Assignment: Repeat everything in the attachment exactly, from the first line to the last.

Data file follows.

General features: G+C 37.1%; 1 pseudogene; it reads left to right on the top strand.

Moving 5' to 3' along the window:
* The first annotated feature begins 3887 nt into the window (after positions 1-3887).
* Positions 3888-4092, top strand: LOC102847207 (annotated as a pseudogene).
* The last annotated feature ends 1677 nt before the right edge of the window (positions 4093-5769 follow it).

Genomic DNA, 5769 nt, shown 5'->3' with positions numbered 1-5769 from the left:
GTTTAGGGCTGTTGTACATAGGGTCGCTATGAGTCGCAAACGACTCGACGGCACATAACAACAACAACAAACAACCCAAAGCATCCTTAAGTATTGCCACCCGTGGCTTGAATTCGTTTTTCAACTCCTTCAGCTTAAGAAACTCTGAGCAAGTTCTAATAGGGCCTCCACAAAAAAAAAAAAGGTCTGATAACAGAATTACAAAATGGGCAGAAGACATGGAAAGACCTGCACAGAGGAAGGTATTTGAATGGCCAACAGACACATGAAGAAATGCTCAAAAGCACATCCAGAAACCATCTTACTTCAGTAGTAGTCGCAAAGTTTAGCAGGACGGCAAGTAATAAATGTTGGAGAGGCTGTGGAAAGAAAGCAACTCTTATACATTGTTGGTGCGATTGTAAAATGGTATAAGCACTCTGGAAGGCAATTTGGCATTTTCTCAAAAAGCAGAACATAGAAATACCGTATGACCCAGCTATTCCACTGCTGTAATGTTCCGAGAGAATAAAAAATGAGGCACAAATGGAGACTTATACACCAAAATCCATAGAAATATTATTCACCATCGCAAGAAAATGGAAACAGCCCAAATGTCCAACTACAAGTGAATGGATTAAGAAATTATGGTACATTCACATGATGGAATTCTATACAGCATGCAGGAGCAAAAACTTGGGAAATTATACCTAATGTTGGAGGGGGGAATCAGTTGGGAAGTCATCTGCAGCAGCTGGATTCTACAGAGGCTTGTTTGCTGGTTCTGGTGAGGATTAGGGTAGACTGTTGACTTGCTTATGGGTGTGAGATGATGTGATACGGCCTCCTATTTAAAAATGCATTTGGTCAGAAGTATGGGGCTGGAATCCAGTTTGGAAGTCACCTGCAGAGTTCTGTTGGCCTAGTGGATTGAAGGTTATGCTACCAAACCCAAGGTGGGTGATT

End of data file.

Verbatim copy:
General features: G+C 37.1%; 1 pseudogene; it reads left to right on the top strand.

Moving 5' to 3' along the window:
* The first annotated feature begins 3887 nt into the window (after positions 1-3887).
* Positions 3888-4092, top strand: LOC102847207 (annotated as a pseudogene).
* The last annotated feature ends 1677 nt before the right edge of the window (positions 4093-5769 follow it).

Genomic DNA, 5769 nt, shown 5'->3' with positions numbered 1-5769 from the left:
GTTTAGGGCTGTTGTACATAGGGTCGCTATGAGTCGCAAACGACTCGACGGCACATAACAACAACAACAAACAACCCAAAGCATCCTTAAGTATTGCCACCCGTGGCTTGAATTCGTTTTTCAACTCCTTCAGCTTAAGAAACTCTGAGCAAGTTCTAATAGGGCCTCCACAAAAAAAAAAAAGGTCTGATAACAGAATTACAAAATGGGCAGAAGACATGGAAAGACCTGCACAGAGGAAGGTATTTGAATGGCCAACAGACACATGAAGAAATGCTCAAAAGCACATCCAGAAACCATCTTACTTCAGTAGTAGTCGCAAAGTTTAGCAGGACGGCAAGTAATAAATGTTGGAGAGGCTGTGGAAAGAAAGCAACTCTTATACATTGTTGGTGCGATTGTAAAATGGTATAAGCACTCTGGAAGGCAATTTGGCATTTTCTCAAAAAGCAGAACATAGAAATACCGTATGACCCAGCTATTCCACTGCTGTAATGTTCCGAGAGAATAAAAAATGAGGCACAAATGGAGACTTATACACCAAAATCCATAGAAATATTATTCACCATCGCAAGAAAATGGAAACAGCCCAAATGTCCAACTACAAGTGAATGGATTAAGAAATTATGGTACATTCACATGATGGAATTCTATACAGCATGCAGGAGCAAAAACTTGGGAAATTATACCTAATGTTGGAGGGGGGAATCAGTTGGGAAGTCATCTGCAGCAGCTGGATTCTACAGAGGCTTGTTTGCTGGTTCTGGTGAGGATTAGGGTAGACTGTTGACTTGCTTATGGGTGTGAGATGATGTGATACGGCCTCCTATTTAAAAATGCATTTGGTCAGAAGTATGGGGCTGGAATCCAGTTTGGAAGTCACCTGCAGAGTTCTGTTGGCCTAGTGGATTGAAGGTTATGCTACCAAACCCAAGGTGGGTGATT